This is because the cardinal or golden rule of interpretation is ut res magis valeat quam pereat that is the words of a statute must be given the ordinary meaning without importing into them what is not there. In other words, the duty of the Court is to interpret the language of a statute in its grammatical meaning to convey the intention of the law maker. See: Hon. Justice Raliat Elelu-Habeeb (Chief Judge Of Kwara State) & Anor. Vs. The Hon. Attorney General Of The Federation & 2 Ors (2012) 2 Sc. (Pt. 1), Brig.General Mohammed Buba Marwa (Rtd) & Anor Vs. Admiral Muritala Nyako (Rtd) & 9 Ors (2012) 1 Sc (Pt.111) 44, Owners Of Mv “Arabella” Vs. Nigeria Agricultural Insurance Corporation (2008) 4-5 Sc (Pt. 11) 189, Ogaga Vs. Thomas E. Umukoro & 2 Ors (2011) 12 Sc (Pt.11) 189, Joseph Amoshima Vs. The State (2011) 6-7 Sc (Pt. 111) 1 and Tabik Investment Ltd Vs. Guaranty Trust Bank Plc. (2011) 6-7 Sc (Pt. 111) 40.” PER M. A. OWOADE, J.C.A
CONTENT OF AN AFFIDAVIT- AN AFFIDAVIT IN SUPPORT OF A MOTION IS TO STATE FACTS NOT LAW
“The unlawful act could not have been specifically disclosed in the Affidavit in support of the ex parte summons, since an Affidavit is to state facts and not law.” PER M. A. OWOADE, J.C.A
EX PARTE APPLICATION- WHETHER AN EX PARTE APPLICATION CAN BE CHALLENGED BY AN ADVERSE PARTY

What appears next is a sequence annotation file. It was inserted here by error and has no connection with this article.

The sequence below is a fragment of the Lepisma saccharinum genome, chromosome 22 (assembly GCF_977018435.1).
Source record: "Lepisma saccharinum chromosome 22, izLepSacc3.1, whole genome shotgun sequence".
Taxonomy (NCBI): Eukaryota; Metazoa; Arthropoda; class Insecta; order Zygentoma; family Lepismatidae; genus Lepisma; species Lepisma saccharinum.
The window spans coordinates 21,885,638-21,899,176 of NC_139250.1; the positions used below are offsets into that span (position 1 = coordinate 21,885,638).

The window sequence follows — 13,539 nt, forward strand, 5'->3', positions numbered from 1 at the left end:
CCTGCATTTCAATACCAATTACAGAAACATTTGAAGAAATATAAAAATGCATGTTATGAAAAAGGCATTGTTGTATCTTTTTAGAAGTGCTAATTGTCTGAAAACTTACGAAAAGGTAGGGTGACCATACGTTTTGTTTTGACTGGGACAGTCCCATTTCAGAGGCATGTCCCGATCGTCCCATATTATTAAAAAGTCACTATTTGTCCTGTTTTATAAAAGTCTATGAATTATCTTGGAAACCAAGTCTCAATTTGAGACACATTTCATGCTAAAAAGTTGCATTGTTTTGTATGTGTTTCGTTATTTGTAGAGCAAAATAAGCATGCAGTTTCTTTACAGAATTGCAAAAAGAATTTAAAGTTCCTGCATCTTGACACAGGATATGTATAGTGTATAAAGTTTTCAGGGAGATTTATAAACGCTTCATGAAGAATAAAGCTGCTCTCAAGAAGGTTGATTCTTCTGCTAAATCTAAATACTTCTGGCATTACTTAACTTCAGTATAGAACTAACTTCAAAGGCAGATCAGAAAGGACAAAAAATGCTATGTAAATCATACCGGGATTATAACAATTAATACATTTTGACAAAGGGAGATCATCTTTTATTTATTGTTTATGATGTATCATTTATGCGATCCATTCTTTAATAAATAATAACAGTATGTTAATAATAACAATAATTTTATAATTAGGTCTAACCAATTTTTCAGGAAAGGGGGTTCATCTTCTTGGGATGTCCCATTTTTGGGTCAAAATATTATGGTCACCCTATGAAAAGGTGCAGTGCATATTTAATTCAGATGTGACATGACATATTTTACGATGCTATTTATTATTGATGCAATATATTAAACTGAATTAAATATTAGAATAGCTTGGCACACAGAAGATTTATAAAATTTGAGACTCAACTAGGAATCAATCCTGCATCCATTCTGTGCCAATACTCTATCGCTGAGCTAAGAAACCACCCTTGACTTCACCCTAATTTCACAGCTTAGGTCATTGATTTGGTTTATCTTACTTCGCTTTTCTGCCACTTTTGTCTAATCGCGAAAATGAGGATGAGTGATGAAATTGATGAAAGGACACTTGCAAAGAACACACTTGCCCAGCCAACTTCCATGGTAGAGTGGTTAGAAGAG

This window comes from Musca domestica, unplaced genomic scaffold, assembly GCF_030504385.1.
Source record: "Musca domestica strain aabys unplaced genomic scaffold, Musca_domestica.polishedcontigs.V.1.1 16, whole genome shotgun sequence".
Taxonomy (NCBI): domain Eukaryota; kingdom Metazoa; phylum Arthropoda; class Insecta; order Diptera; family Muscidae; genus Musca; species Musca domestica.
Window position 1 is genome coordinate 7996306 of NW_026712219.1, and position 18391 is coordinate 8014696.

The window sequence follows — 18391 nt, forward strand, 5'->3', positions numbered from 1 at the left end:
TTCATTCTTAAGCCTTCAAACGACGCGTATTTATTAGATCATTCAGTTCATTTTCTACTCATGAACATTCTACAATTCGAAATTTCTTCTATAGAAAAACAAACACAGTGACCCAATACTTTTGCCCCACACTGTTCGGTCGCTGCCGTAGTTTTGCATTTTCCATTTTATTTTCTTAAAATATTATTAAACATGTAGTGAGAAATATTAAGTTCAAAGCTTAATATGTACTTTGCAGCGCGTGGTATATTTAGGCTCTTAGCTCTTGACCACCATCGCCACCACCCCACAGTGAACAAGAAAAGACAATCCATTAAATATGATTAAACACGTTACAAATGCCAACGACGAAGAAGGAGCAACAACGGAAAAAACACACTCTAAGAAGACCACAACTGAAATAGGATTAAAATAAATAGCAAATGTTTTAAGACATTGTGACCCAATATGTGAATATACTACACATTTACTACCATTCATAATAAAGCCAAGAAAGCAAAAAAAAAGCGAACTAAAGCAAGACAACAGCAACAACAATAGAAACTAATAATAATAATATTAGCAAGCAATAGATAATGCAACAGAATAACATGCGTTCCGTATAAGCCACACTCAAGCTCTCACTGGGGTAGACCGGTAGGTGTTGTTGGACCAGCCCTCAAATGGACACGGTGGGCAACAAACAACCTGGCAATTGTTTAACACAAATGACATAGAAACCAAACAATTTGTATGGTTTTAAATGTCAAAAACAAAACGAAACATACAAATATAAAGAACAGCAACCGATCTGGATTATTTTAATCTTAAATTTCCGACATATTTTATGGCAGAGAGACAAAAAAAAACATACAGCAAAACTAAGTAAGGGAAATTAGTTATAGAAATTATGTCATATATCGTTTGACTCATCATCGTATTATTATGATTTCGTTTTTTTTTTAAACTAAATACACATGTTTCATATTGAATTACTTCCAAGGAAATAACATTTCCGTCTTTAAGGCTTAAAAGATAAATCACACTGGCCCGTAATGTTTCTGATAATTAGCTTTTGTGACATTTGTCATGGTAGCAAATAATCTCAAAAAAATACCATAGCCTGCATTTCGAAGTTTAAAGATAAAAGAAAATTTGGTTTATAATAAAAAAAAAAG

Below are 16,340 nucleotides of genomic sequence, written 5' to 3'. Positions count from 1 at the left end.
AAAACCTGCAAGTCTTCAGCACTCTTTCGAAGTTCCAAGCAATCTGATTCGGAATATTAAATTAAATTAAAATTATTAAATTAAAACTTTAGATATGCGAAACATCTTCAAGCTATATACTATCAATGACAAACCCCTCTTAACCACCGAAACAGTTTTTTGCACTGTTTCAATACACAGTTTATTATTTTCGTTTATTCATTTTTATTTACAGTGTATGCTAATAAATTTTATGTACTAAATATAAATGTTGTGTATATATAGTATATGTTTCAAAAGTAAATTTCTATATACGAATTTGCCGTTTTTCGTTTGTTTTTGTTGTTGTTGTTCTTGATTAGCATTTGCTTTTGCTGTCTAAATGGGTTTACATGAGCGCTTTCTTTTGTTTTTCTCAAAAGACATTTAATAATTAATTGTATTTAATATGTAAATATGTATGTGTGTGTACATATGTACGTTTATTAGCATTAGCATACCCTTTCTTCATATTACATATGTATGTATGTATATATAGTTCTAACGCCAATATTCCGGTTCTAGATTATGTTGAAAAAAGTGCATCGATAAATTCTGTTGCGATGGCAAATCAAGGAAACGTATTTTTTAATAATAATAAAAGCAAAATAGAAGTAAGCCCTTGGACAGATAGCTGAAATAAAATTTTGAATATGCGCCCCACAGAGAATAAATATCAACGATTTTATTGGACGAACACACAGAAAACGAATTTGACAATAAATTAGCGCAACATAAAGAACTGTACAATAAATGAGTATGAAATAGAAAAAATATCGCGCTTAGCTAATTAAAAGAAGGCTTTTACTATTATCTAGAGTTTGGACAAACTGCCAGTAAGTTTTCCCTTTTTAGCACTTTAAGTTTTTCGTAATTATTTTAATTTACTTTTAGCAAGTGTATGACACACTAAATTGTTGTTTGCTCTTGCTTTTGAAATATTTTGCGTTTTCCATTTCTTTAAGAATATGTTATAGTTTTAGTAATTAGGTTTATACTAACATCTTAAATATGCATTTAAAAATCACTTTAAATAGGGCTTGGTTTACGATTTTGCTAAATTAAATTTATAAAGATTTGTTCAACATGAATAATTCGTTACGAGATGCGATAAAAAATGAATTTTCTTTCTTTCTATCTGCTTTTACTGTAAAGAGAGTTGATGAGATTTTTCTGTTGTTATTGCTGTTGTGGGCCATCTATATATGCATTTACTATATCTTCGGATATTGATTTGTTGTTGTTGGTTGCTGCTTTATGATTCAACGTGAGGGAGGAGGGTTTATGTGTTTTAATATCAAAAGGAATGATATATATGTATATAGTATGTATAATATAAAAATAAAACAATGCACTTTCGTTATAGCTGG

“Furthermore, by its very nature an ex parte application as in the instant case cannot be challenged or contradicted by the other party. See: 7-Up Bottling Company Limited Vs. Abiola And Sons Limited (1995) 3 NWLR (Part 383) 257; Naa Vs. Orjiakor (1998) 6 NWLR (Pt. 553) Page 253; And Okiye Vs. State (2014) LPELR-22194 (Ca) Page 33.
In other words, in view of the fact that at the ex parte stage, there was no contrary evidence before the lower Court disproving or discrediting the Affidavit evidence in support of the Respondent’s Motion ex parte, the learned trial Judge was right by relying on the unchallenged Affidavit evidence in granting the ex parte application.” PER M. A. OWOADE, J.C.A
INVESTIGATION OF ECONOMIC AND FINANCIAL CRIME- WHETHER RECEIVING A COMPLAINT IS A CONDITION PRECEDENT TO THE INVESTIGATION OF PERSONS REASONABLY SUSPECTED TO HAVE COMMITTED ECONOMIC AND FINANCIAL CRIMES.
“Furthermore, by Sections 6 and 7 of the EFCC Establishment Act 2004 and the decision of the Court of Appeal in E.N. Wike Vs. Federal Republic Of Nigeria (2009) LPELR-8077, the EFCC need not receive a petition or criminal complaint or intelligence report before investigating any person who is reasonably suspected to have committed economic and financial crimes. In any event, Section 39(1) of the Economic and Financial Crimes Establishment Act 2004 forbids the disclosure of the Respondent’s source of information without the order of Court.” PER M. A. OWOADE, J.C.A
SECTION 17 OF THEADVANCE FEE FRAUD AND OTHER FRAUD RELATED OFFENCES ACT 2006 – APPLICABILITY OF SECTION 17 OF THE ADVANCE FEE FRAUD AND OTHER FRAUD RELATED OFFENCES ACT 2006